LinkedIn Security Breach: Need to Secure Social Networks and Content
LinkedIn Security Breach Reinforces Need to Secure Social Networks and Content
To view a PDF of this First Cut, click here.
Author: Jim Lundy, Mike Anderson
Topics: Workplace, Social Software
Issues: What technologies and architectures should enterprises leverage in the workplace?
What are the best practices for leveraging social software to gain a competitive advantage?
Summary: Hackers defeated security measures and stole 6.5 million passwords at LinkedIn. Enterprises should evaluate their use of public social networks and the security that cloud providers offer.
Event: On June 6th, 2012, LinkedIn confirmed that 6.46 million LinkedIn users’ passwords had been stolen and posted online. This follows attacks earlier this year on Facebook in the UK, in which a worm called Ramnit was used to steal 45,000 user passwords.
Analysis: Public social networks such as LinkedIn and Facebook are now being used as cyber-war attack vectors, and most of them are not secure enough to withstand these sophisticated attacks. The exploits range from brute-force password theft to sophisticated Advanced Persistent Threats that target specific individuals who use public social networks.
The ultimate goal of such an attack is to take over PCs, smartphones or tablets and get sensitive personal, corporate or government information from them. The most disturbing news is that these attacks are being made not only by individual hackers but also by governments (state sponsored attacks).
In the case of LinkedIn, the passwords themselves were inadequately protected (a process called salting), but there are a myriad of ways to attack cloud-based applications, with Instant Message payloads being one of the most popular.
The frequency and pace of such attacks is increasing. Enterprises must re-evaluate their strategies with regard to specific applications such as social networks, and also how they evaluate SaaS and PaaS providers.
Cloud providers are not standing still. It is clear that Google has learned some strong lessons from their experience of being hacked by the Chinese (see Note 1). Google is now alerting users if they appear to be the subject of a state sponsored attack (see Note 2). This implies that Google has added extra monitoring layers to their cloud infrastructure, something others will have to do.
Enterprises need to do several things in light of these increasingly frequent attacks. A three-pronged strategy is needed to look at tools, cloud providers and critical content/information and where it is located.
First, do not share work-related information on public social networks. Use them only for advertising and marketing, but not for substantive collaboration. This includes Facebook and other consumer social networks (see Research Note 2011-12, “In a World of Cyber-Espionage, Facebook is Not a Friend of Your Enterprise”).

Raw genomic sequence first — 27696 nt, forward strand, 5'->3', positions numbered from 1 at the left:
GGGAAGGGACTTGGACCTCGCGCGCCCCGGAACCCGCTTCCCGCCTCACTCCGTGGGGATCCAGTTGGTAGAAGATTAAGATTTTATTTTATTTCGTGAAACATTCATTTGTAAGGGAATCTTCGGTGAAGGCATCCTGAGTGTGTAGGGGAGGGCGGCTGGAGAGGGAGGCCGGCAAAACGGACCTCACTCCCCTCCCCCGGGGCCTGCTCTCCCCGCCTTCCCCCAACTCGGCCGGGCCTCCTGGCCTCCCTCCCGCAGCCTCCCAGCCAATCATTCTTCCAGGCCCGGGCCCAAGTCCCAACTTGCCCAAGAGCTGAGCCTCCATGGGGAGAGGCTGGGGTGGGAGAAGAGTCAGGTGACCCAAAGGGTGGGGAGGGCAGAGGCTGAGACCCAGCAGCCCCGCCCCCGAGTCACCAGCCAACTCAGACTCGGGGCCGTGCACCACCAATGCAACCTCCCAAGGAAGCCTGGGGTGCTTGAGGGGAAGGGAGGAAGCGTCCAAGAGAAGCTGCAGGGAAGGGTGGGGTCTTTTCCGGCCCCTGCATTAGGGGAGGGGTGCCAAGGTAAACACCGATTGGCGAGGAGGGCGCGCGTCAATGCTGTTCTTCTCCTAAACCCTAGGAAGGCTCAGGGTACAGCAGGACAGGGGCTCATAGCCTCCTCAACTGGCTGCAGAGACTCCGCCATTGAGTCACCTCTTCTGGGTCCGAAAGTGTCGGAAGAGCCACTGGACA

Second, enterprises and governments need to increase due diligence about the services that cloud providers offer. From now on, many cloud providers will have to do more than just the occasional security scan. Real-time threat monitoring is a must; a growing number of companies offer the extra layers of protection that you need (see Note 3).
Last, and most importantly, state-sponsored attacks generally have specific information targets. Enterprises and governments need to identify and classify their critical content and secure it to minimize the risk of loss. Targeted information includes:
- Product designs
- Engineering drawings
- Product launch plans
- Source code for software products
- Password control system access
The only sure way to secure this kind of content is to store it offline, or at least off of an Internet-connected network. Organizations must categorize and classify their content and identify the information that needs the greatest protection.
Don’t use public social network sites at work. Especially in high-risk and high-sensitivity arenas, create a separate network to provide suitable protection.
Cloud providers must constantly adjust to changing threats. Before contracting with a provider, carefully evaluate their security, information protection, and ability to monitor for malicious activity.
Passwords and password security are often managed far too casually. Both policy and active enforcement are needed to require strong passwords and the necessary periodic changes for ongoing protection.
Note 1: In January 2010 Google described their detection of a highly sophisticated attack on their infrastructure that resulted in the theft of intellectual property. The attack targeted not just Google but more than twenty other companies. Responding to the threat, Google strengthened their infrastructure security, and advised users to take action with anti-virus and anti-spyware software of their own.
Note 2: Google employs numerous security audits and tracking services to monitor for malicious activity. When they suspect that an individual may be the target of a state-sponsored attack, they display a warning banner to that effect.
Note 3: Increasingly, security providers offer real-time threat intelligence, typically cloud-based. These services monitor a network for threats across their potential lifecycle (from initial exposure to actual attack) and deliver notifications and triggers for action. Representative providers include Symantec, McAfee, RSA, IBM, and ArcSight.